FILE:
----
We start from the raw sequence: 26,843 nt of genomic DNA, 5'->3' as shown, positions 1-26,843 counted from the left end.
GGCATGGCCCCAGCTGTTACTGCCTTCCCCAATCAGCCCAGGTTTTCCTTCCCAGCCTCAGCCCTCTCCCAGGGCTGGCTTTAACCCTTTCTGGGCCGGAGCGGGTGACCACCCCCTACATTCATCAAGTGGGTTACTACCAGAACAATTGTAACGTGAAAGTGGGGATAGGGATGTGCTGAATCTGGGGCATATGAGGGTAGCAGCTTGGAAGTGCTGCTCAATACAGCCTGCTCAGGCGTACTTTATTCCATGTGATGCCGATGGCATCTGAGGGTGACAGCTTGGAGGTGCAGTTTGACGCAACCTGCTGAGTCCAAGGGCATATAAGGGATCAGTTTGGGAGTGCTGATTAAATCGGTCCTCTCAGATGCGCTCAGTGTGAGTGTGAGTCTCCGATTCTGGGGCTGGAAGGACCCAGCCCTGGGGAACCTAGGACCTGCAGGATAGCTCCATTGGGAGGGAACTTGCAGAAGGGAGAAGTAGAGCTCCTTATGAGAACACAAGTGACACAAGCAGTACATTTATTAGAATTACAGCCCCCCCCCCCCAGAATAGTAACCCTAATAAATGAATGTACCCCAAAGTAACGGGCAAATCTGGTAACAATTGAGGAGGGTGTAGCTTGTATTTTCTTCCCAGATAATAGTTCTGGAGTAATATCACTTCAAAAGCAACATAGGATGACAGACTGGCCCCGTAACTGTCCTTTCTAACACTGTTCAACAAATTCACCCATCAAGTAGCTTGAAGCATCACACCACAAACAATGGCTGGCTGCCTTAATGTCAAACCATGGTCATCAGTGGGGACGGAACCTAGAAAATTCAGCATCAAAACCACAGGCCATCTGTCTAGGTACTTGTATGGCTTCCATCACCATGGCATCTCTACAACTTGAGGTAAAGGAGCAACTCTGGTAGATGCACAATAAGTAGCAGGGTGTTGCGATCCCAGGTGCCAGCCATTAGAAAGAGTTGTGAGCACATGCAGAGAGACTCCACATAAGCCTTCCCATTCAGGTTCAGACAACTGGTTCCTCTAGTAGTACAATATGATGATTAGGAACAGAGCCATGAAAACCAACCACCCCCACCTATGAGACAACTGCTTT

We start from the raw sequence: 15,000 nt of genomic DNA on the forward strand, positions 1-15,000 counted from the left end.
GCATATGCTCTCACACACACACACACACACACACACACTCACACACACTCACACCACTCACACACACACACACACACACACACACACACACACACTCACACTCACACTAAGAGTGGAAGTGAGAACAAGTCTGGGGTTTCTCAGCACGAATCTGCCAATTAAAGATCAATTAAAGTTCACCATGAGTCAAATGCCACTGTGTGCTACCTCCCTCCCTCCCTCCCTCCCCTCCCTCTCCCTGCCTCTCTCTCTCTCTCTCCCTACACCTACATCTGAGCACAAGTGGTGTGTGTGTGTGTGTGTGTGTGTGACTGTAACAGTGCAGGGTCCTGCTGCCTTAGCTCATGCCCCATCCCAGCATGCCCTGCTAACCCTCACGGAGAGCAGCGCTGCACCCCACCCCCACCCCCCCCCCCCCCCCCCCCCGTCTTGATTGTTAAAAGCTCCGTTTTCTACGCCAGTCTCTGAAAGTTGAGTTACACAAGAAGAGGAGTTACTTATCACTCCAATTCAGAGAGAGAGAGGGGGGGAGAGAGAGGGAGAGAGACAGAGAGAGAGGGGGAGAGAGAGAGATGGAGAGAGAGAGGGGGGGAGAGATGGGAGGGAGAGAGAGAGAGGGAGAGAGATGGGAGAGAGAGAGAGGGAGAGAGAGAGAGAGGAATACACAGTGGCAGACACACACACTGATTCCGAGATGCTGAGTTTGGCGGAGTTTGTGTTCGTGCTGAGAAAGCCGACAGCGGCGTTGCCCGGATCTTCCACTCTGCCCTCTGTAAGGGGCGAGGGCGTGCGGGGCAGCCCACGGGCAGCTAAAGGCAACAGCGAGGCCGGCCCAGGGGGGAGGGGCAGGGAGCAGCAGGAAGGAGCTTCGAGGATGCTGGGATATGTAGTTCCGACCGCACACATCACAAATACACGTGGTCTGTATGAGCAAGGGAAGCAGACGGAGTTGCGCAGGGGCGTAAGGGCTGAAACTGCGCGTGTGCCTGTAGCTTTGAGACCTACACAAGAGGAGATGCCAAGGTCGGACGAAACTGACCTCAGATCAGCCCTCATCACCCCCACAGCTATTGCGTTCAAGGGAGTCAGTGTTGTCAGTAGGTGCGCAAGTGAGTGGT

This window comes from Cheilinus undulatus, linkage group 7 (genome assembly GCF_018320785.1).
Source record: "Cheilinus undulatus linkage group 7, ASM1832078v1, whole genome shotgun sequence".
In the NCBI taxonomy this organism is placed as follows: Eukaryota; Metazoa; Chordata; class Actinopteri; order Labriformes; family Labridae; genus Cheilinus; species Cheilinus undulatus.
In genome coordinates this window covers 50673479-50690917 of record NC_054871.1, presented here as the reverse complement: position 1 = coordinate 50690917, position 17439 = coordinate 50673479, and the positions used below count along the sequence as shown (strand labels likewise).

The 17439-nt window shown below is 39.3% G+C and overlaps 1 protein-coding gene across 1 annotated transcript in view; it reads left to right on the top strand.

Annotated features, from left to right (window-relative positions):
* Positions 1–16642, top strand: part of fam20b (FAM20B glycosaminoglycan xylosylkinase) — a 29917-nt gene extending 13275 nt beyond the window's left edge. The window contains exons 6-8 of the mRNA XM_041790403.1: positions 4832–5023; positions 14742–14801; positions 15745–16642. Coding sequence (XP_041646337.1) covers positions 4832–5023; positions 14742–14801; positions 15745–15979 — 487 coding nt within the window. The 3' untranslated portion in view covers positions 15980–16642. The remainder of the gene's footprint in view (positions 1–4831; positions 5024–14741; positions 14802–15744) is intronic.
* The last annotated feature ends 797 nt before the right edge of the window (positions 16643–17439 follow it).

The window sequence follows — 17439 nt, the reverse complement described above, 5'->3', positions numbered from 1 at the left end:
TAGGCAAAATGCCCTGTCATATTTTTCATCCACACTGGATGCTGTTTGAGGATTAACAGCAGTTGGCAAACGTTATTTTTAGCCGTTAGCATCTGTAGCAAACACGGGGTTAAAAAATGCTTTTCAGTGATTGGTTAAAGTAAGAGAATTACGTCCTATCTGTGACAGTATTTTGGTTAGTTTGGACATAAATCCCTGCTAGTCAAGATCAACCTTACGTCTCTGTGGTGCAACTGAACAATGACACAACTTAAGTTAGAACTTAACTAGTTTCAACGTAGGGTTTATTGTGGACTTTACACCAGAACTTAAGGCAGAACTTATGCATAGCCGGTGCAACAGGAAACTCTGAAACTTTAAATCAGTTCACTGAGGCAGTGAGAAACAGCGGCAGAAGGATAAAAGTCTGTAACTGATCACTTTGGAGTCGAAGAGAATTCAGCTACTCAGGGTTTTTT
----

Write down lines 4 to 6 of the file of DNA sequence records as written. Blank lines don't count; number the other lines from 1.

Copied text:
GCATATGCTCTCACACACACACACACACACACACACACTCACACACACTCACACCACTCACACACACACACACACACACACACACACACACACACTCACACTCACACTAAGAGTGGAAGTGAGAACAAGTCTGGGGTTTCTCAGCACGAATCTGCCAATTAAAGATCAATTAAAGTTCACCATGAGTCAAATGCCACTGTGTGCTACCTCCCTCCCTCCCTCCCTCCCCTCCCTCTCCCTGCCTCTCTCTCTCTCTCTCCCTACACCTACATCTGAGCACAAGTGGTGTGTGTGTGTGTGTGTGTGTGTGACTGTAACAGTGCAGGGTCCTGCTGCCTTAGCTCATGCCCCATCCCAGCATGCCCTGCTAACCCTCACGGAGAGCAGCGCTGCACCCCACCCCCACCCCCCCCCCCCCCCCCCCCCGTCTTGATTGTTAAAAGCTCCGTTTTCTACGCCAGTCTCTGAAAGTTGAGTTACACAAGAAGAGGAGTTACTTATCACTCCAATTCAGAGAGAGAGAGGGGGGGAGAGAGAGGGAGAGAGACAGAGAGAGAGGGGGAGAGAGAGAGATGGAGAGAGAGAGGGGGGGAGAGATGGGAGGGAGAGAGAGAGAGGGAGAGAGATGGGAGAGAGAGAGAGGGAGAGAGAGAGAGAGGAATACACAGTGGCAGACACACACACTGATTCCGAGATGCTGAGTTTGGCGGAGTTTGTGTTCGTGCTGAGAAAGCCGACAGCGGCGTTGCCCGGATCTTCCACTCTGCCCTCTGTAAGGGGCGAGGGCGTGCGGGGCAGCCCACGGGCAGCTAAAGGCAACAGCGAGGCCGGCCCAGGGGGGAGGGGCAGGGAGCAGCAGGAAGGAGCTTCGAGGATGCTGGGATATGTAGTTCCGACCGCACACATCACAAATACACGTGGTCTGTATGAGCAAGGGAAGCAGACGGAGTTGCGCAGGGGCGTAAGGGCTGAAACTGCGCGTGTGCCTGTAGCTTTGAGACCTACACAAGAGGAGATGCCAAGGTCGGACGAAACTGACCTCAGATCAGCCCTCATCACCCCCACAGCTATTGCGTTCAAGGGAGTCAGTGTTGTCAGTAGGTGCGCAAGTGAGTGGT

This window comes from Cheilinus undulatus, linkage group 7 (genome assembly GCF_018320785.1).
Source record: "Cheilinus undulatus linkage group 7, ASM1832078v1, whole genome shotgun sequence".